Tensions as Paris suburb tries to stop Muslim street prayers

Clichy la Garenne's mayor Remi Muzueau, center left, leads the demonstration against Muslim street prayers, in the Paris suburb of Clichy la Garenne, on Friday, Nov. 10, 2017. (AP Photo/Thibault Camus)
Updated 10 November 2017
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Tensions as Paris suburb tries to stop Muslim street prayers

CLICHY-LA-GARENNE, France: Tensions erupted Friday as French officials and residents of a Paris suburb tried to block Muslims from praying in the street — a dispute that reflects nationwide problems with mosque shortages.
No one was hurt in the skirmishes in Clichy-la-Garenne, but both sides appeared to be digging in their heels in the dispute over prayer space in the town.
Carrying a large banner reading “Stop Illegal Street Prayers,” Mayor Remi Muzeau led more than 100 demonstrators Friday in a show of force to dissuade Muslims from praying on the town’s market square. Worshippers have been praying there every Friday for months to protest the closure of a prayer room.
A few dozen worshippers tried to pray anyway but sought to avoid confrontation with the protesters and retreated to a less visible spot. But the demonstrators squeezed them toward a wooden wall.
As worshippers chanted “Allahu akbar,” or “God is great” in Arabic, the larger group of demonstrators loudly sang the French national anthem. Some held French flags and a crucifix aloft.
Amid pushing and shoving, a banner the worshippers were carrying reading “United for a Grand Mosque of Clichy” was torn down.
Police with shields then formed a human barricade between the groups and Muslims eventually unrolled their rugs on the pavement, took off their shoes and held their prayers.
When the incident was over, the worshippers clapped, and the mayor pledged to come back again next week — as did the Muslim worshippers.
“We’ll do it every Friday if necessary,” said Muzeau.
“I must assure the tranquility and freedom of the people in my city,” he said. “We must not allow this to happen in our country. Our country, the French Republic is tarnished.”
Hamid Kazed, president of the Union of Muslim Associations of Clichy, who led the prayers, said, “We are going to continue until there’s a dialogue for a definitive venue.”
“That’s what they want. To divide the citizens,” he said. “We are not fundamentalists. We are for Islam of France.”
The demonstrators were joined by the president of the Paris region, Valerie Pecresse, and officials and residents of other Paris suburbs
While Islam has long been France’s No. 2 religion, the country has a chronic shortage of mosques for its estimated 5 million Muslims. Muslims in several towns have resorted to praying in the streets, fueling the anti-immigrant sentiment of far-right National Front leader Marine Le Pen.
Clichy Muslims had been renting a prayer hall from City Hall. But the town’s mayor decided to turn that space into a library for the town’s 60,000 residents, and the prayer hall was shut down in March following a court battle.
City Hall says Muslims can worship at a new Islamic cultural and prayer center, already used by hundreds, that the town inaugurated last year. However some Muslims say the new facility is too small, remote and doesn’t meet safety standards.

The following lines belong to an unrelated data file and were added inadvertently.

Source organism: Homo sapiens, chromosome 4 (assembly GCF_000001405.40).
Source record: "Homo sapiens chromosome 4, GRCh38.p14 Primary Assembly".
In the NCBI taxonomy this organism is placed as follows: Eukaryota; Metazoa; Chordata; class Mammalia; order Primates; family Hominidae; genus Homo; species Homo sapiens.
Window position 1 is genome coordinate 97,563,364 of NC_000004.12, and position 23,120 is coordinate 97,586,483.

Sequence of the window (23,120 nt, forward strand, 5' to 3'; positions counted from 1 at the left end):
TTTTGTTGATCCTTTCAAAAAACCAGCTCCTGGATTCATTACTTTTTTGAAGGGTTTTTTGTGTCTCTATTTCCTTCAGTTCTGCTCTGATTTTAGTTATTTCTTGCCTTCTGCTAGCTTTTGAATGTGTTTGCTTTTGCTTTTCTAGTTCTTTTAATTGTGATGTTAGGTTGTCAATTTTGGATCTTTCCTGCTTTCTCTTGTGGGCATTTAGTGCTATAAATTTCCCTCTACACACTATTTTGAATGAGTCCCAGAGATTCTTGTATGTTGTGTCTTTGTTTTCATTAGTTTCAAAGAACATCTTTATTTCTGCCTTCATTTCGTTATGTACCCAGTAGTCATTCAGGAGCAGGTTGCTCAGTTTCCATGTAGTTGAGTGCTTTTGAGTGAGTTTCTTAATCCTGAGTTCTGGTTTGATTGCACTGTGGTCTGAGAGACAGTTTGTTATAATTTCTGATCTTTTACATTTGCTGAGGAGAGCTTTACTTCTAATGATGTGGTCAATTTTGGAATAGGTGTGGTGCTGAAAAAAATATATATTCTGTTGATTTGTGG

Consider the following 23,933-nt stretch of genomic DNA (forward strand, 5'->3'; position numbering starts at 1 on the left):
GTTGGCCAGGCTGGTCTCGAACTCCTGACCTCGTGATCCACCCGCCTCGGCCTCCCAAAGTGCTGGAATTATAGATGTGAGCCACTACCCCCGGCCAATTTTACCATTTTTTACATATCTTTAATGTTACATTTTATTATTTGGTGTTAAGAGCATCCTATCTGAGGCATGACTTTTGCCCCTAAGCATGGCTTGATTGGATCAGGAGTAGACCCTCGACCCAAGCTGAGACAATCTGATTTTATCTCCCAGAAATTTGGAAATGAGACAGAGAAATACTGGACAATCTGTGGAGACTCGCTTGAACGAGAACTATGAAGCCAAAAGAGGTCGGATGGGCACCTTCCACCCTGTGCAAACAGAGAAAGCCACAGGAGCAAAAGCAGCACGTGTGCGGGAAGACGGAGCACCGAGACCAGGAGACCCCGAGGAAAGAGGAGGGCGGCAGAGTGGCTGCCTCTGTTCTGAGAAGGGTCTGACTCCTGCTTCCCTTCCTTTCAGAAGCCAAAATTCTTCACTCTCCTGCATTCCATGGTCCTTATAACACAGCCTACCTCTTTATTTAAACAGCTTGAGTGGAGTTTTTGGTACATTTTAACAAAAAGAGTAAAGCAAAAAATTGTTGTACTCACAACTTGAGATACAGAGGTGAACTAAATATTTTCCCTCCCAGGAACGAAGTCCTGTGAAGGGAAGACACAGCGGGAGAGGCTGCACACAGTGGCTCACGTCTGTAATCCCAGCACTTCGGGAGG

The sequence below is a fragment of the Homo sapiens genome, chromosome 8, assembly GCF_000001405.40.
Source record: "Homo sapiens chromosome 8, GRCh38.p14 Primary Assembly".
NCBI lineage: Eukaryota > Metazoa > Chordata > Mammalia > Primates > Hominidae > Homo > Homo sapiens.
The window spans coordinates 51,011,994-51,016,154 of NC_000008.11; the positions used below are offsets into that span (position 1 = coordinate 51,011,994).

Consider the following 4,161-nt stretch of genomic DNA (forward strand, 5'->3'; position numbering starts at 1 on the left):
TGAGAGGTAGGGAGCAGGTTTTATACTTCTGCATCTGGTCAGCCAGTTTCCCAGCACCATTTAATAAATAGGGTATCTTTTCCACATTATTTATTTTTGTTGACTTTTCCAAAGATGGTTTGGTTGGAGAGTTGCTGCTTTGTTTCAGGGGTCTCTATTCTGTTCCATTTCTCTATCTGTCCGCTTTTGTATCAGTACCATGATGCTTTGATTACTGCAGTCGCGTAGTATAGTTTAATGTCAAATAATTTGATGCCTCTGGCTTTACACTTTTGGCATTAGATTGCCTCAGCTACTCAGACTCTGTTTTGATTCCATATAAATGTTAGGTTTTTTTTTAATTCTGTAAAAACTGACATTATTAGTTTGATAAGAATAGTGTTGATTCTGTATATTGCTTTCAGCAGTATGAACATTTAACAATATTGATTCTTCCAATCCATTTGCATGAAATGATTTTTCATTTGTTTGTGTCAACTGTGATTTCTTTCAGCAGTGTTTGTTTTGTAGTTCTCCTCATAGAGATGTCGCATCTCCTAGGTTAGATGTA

More than 300 older children split at border are reunited

Julie Schwietert-Collazo, left, of Immigrant Families Together, walks with Rosayra Pablo Cruz, center, as she leaves the Cayuga Center with her sons 5-year-old Fernando, second from left, and 15-year-old Jordy, in this July 13, 2018 photo, in New York. (AP)
Updated 20 July 2018
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More than 300 older children split at border are reunited

  • The government has identified eight US Immigration and Customs Enforcement locations to reunify children 5 and older, and people have been getting released throughout the Southwest this week
  • The actual reunification process is a logistical nightmare

SAN DIEGO: The Trump administration said Thursday that it has reunified 364 children ages 5 and older with their families after they were separated at the border, still leaving hundreds to go before a court-imposed deadline a week away.
The Justice Department reaffirmed in a court filing that it has identified 2,551 children who may be covered by US District Judge Dana Sabraw’s order. More than 900 are either “not eligible or not yet known to the eligible,” the vast majority of them undergoing evaluation to verify parentage and ensure the children are safe.
ACLU attorney Lee Gelernt said he was concerned about the high number of children who have not been cleared for reunification.
The administration and the American Civil Liberties Union are due back in court Friday for the fifth time in two weeks as the judge holds tightly to a July 26 deadline for all children to be reunified. He set an earlier deadline of July 10 for dozens of children under 5.
The government has identified eight US Immigration and Customs Enforcement locations to reunify children 5 and older, and people have been getting released throughout the Southwest this week.
The US Conference of Catholic Bishops and Lutheran Immigration and Refugee Service are taking the lead on helping families that have been released into the US Faith-based groups provide food, clothing, legal aid and often money for a bus or a plane ticket, usually for them to join relatives across the country.
Annunciation House in El Paso, Texas, has served dozens of families. The shelter’s director, Ruben Garcia, said “the actual reunification process is a logistical nightmare.”
On Monday, the judge put a temporary hold on deporting parents while the government prepares a response to the ACLU’s request for parents to have at least one week to decide whether to pursue asylum in the US after they are reunited with their children.